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    Chapter V

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    Chapter 5
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    CHAPTER V

    Anne's History

    "Do you know," said Anne confidentially, "I've made up
    my mind to enjoy this drive. It's been my experience that
    you can nearly always enjoy things if you make up your mind
    firmly that you will. Of course, you must make it up
    FIRMLY. I am not going to think about going back to the
    asylum while we're having our drive. I'm just going to
    think about the drive. Oh, look, there's one little early
    wild rose out! Isn't it lovely? Don't you think it must be
    glad to be a rose? Wouldn't it be nice if roses could talk?
    I'm sure they could tell us such lovely things. And isn't
    pink the most bewitching color in the world? I love it, but
    I can't wear it. Redheaded people can't wear pink, not
    even in imagination. Did you ever know of anybody whose
    hair was red when she was young, but got to be another
    color when she grew up?"

    "No, I don't know as I ever did," said Marilla mercilessly,
    "and I shouldn't think it likely to happen in your case either."

    Anne sighed.

    "Well, that is another hope gone. 'My life is a perfect
    graveyard of buried hopes.' That's a sentence I read in a
    book once, and I say it over to comfort myself whenever
    I'm disappointed in anything."

    "I don't see where the comforting comes in myself,"
    said Marilla.

    "Why, because it sounds so nice and romantic, just as if
    I were a heroine in a book, you know. I am so fond of
    romantic things, and a graveyard full of buried hopes is
    about as romantic a thing as one can imagine isn't it? I'm
    rather glad I have one. Are we going across the Lake of
    Shining Waters today?"

    "We're not going over Barry's pond, if that's what you
    mean by your Lake of Shining Waters. We're going by the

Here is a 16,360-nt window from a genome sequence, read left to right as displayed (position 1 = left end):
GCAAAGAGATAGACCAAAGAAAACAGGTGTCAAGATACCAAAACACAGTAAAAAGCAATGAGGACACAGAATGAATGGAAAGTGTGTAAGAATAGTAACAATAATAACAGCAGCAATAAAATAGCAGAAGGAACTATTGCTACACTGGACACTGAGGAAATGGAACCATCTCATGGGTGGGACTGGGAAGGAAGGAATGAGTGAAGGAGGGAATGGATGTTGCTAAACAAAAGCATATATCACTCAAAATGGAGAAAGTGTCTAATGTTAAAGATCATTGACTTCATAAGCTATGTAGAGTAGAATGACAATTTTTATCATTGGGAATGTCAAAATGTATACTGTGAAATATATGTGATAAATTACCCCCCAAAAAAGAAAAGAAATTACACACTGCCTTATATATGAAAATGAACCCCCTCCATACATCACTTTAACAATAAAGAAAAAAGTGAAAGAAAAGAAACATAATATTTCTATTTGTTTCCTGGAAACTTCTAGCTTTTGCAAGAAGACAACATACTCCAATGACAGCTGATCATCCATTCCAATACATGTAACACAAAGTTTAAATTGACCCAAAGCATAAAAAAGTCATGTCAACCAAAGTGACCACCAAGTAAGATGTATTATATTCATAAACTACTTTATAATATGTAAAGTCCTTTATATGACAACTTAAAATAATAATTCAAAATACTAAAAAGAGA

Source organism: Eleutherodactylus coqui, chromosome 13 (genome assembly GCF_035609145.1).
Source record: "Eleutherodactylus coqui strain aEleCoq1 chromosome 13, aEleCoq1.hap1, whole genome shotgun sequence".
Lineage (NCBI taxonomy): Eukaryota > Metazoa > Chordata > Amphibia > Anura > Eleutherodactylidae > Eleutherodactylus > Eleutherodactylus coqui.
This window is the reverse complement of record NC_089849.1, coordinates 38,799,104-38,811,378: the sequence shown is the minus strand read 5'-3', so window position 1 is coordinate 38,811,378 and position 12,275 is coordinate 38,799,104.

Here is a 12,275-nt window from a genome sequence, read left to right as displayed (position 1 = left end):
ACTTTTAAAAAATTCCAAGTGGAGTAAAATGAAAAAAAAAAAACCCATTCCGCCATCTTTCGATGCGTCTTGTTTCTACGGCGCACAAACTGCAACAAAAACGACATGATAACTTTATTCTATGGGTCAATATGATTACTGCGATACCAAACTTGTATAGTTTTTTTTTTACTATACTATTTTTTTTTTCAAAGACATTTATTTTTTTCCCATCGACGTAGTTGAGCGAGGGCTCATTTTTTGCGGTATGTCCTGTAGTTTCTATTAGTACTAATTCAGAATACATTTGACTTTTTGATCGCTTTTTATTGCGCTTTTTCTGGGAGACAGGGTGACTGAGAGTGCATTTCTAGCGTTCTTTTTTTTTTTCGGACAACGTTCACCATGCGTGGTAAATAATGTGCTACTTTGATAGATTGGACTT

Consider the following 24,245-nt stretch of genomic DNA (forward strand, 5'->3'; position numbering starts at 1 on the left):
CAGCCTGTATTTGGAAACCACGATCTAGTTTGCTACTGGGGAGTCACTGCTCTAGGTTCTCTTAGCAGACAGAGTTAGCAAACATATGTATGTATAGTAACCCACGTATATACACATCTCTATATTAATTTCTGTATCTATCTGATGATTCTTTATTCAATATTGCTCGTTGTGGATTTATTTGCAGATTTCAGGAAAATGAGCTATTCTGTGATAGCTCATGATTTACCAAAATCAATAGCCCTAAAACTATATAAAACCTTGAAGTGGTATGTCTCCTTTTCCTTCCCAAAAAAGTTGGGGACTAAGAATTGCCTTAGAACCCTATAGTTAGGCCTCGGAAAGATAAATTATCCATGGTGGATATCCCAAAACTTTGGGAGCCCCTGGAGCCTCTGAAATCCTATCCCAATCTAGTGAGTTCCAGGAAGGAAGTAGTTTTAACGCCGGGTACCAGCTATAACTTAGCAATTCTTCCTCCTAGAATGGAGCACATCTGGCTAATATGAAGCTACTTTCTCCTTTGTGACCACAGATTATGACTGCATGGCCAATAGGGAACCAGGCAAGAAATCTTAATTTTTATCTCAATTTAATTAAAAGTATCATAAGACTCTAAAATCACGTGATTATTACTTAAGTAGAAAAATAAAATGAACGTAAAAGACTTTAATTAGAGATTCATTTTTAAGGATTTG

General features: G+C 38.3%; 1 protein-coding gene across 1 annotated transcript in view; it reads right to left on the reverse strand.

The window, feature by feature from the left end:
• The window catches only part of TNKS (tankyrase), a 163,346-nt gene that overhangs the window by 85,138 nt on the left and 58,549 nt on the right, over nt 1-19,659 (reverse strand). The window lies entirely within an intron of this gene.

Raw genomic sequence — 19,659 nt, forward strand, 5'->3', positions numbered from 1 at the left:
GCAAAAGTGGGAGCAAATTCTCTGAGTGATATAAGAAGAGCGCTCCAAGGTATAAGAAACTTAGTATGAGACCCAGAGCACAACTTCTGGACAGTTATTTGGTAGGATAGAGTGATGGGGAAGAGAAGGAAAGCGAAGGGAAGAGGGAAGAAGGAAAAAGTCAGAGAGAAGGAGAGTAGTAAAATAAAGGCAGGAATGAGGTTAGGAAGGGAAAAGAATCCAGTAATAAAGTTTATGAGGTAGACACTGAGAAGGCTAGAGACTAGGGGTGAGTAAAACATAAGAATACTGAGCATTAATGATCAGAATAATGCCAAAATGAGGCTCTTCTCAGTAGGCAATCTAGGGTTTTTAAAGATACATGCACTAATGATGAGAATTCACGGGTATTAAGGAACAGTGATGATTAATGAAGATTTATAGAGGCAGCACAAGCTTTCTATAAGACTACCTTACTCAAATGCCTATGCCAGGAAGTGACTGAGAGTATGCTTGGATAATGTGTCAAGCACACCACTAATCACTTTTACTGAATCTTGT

shore road."

    "Shore road sounds nice," said Anne dreamily. "Is it as
    nice as it sounds? Just when you said 'shore road' I saw it
    in a picture in my mind, as quick as that! And White
    Sands is a pretty name, too; but I don't like it as well as
    Avonlea. Avonlea is a lovely name. It just sounds like
    music. How far is it to White Sands?"

    "It's five miles; and as you're evidently bent on talking
    you might as well talk to some purpose by telling me what
    you know about yourself."

    "Oh, what I KNOW about myself isn't really worth telling,"
    said Anne eagerly. "If you'll only let me tell you
    what I IMAGINE about myself you'll think it ever so much
    more interesting."

    "No, I don't want any of your imaginings. Just you stick
    to bald facts. Begin at the beginning. Where were you
    born and how old are you?"

    "I was eleven last March," said Anne, resigning herself
    to bald facts with a little sigh. "And I was born in
    Bolingbroke, Nova Scotia. My father's name was Walter
    Shirley, and he was a teacher in the Bolingbroke High
    School. My mother's name was Bertha Shirley. Aren't
    Walter and Bertha lovely names? I'm so glad my parents
    had nice names. It would be a real disgrace to have a
    father named--well, say Jedediah, wouldn't it?"

    "I guess it doesn't matter what a person's name is as
    long as he behaves himself," said Marilla, feeling herself
    called upon to inculcate a good and useful moral.

    "Well, I don't know." Anne looked thoughtful. "I read
    in a book once that a rose by any other name would smell
    as sweet, but I've never been able to believe it. I don't
    believe a rose WOULD be as nice if it was called a thistle
    or a skunk cabbage. I suppose my father could have been a
    good man even if he had been called Jedediah; but I'm
    sure it would have been a cross. Well, my mother was a
    teacher in the High school, too, but when she married
    father she gave up teaching, of course. A husband was